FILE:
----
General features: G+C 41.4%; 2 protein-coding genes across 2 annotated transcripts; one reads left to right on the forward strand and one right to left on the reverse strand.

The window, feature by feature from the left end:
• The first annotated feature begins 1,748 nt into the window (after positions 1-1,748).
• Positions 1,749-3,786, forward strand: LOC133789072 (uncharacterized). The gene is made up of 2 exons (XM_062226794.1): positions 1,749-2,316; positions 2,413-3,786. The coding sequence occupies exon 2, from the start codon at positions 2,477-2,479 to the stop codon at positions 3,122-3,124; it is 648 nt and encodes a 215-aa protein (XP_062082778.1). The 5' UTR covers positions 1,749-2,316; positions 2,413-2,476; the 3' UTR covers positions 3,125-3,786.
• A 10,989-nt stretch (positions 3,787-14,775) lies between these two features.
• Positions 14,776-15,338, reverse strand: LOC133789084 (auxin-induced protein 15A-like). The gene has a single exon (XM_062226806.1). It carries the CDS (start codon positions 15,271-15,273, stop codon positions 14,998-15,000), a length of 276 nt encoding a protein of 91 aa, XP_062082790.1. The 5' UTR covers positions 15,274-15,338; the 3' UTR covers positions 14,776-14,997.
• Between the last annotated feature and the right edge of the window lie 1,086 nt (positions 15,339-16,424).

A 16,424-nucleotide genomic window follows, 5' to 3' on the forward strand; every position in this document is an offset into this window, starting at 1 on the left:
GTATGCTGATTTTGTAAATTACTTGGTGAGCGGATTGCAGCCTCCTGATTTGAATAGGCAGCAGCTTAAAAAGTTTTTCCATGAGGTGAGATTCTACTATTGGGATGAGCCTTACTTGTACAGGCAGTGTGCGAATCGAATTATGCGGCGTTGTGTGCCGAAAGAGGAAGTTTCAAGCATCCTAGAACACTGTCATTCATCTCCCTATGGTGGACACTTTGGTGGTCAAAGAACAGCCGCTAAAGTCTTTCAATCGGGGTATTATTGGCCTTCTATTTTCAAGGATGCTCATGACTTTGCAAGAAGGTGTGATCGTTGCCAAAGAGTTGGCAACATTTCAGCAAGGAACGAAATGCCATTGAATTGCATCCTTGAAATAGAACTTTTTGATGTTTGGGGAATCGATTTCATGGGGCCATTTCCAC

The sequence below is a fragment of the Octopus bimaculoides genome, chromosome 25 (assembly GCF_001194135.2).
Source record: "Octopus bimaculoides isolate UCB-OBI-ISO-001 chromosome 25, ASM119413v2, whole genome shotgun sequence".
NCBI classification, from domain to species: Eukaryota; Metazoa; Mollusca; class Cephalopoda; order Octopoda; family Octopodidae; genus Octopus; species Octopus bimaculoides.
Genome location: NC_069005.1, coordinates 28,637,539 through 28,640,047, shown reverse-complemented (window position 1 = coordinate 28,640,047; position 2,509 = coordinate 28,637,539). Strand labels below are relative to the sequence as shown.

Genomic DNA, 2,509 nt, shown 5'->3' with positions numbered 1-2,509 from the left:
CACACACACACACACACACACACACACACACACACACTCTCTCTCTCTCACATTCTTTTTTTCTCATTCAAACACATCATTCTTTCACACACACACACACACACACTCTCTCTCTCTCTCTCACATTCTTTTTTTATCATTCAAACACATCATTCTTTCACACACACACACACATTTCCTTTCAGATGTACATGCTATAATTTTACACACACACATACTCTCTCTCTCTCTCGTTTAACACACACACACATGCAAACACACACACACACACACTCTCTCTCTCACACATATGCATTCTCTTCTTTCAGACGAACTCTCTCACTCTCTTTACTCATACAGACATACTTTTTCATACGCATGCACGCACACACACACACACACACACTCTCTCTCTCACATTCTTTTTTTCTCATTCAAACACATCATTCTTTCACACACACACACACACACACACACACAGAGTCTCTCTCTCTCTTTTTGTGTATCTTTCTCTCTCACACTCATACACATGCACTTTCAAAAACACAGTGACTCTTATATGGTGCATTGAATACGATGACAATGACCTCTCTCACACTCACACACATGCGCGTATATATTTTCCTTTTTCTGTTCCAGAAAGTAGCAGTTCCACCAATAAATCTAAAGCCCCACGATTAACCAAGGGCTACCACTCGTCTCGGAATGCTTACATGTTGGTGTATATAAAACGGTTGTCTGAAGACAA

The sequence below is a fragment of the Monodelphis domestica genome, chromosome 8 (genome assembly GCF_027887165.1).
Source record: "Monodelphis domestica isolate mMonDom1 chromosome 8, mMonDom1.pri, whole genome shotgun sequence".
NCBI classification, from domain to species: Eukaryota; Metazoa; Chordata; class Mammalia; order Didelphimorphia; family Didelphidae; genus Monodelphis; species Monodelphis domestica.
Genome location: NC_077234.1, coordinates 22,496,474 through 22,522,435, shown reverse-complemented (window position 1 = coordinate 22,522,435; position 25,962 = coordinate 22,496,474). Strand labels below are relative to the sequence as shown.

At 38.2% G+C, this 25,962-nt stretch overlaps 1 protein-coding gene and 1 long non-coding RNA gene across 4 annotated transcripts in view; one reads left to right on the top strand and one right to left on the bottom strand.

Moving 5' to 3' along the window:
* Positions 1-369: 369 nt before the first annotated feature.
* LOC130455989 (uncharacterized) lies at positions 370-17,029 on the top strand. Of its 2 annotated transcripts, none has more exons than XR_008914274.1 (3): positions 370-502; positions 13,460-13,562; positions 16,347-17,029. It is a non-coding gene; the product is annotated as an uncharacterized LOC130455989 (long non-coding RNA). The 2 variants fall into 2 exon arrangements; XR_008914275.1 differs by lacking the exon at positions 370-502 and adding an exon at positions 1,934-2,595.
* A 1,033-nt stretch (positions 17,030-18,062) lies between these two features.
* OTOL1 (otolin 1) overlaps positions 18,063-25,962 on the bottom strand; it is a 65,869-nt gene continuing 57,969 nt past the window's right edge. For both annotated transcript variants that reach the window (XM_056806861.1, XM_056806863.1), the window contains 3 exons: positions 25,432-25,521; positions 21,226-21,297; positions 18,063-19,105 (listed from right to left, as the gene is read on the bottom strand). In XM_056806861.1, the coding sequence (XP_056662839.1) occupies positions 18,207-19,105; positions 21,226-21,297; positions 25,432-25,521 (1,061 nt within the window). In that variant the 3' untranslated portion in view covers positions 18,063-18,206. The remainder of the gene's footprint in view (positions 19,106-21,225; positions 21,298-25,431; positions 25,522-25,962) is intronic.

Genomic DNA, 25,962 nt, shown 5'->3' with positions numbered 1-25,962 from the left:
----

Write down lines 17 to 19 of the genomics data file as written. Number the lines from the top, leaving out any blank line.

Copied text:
Source record: "Monodelphis domestica isolate mMonDom1 chromosome 8, mMonDom1.pri, whole genome shotgun sequence".
NCBI classification, from domain to species: Eukaryota; Metazoa; Chordata; class Mammalia; order Didelphimorphia; family Didelphidae; genus Monodelphis; species Monodelphis domestica.
Genome location: NC_077234.1, coordinates 22,496,474 through 22,522,435, shown reverse-complemented (window position 1 = coordinate 22,522,435; position 25,962 = coordinate 22,496,474). Strand labels below are relative to the sequence as shown.